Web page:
ALTHOUGH the nonsuppurative forms of thyroiditis are rather well known and clearly recognized, acute suppurative thyroiditis is much less often encountered in either children or adults. The rarity of this condition is indicated by the fact the present case is the first such observed at the Babies and Childrens Hospital, Cleveland, since it opened, in 1932, and that Young1 observed only four cases during a period when 2,900 thyroidectomies were performed.
In 1939, Greenfield and Curtis2 reviewed the subject and reported a case that subsequently developed laboratory evidence of decreased thyroid function, as indicated by a rather crude measurement of the blood iodine content. A few other cases have been reported since.* Antibiotic therapy offers the possibility of specific treatment of this disease, and modern tests of thyroid function can be used to measure the effect of acute suppuration upon the ability of the gland to trap iodine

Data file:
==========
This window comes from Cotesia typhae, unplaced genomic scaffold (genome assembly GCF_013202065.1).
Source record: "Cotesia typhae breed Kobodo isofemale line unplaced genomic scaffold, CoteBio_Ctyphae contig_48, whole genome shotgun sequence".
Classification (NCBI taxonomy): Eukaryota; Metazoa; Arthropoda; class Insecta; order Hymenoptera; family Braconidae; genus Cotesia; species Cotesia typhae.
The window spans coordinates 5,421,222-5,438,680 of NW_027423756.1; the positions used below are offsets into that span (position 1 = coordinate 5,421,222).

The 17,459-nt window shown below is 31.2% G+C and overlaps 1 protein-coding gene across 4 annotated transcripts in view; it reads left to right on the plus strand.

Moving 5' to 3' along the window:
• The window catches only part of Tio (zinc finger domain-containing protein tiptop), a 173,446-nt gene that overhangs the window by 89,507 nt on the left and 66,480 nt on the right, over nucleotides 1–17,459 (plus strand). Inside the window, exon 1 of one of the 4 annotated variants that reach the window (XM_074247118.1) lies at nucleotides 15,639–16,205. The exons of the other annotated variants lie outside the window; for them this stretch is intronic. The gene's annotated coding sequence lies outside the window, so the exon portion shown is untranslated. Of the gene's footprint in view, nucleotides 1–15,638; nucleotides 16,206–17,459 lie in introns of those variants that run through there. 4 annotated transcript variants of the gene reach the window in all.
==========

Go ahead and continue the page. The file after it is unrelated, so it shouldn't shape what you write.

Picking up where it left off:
LEVY RP, KRAMER JC. RECURRENT ACUTE THYROIDITIS. AMA Am J Dis Child. 1954;88(1):81-83. doi:10.1001/archpedi.1954.02050100083010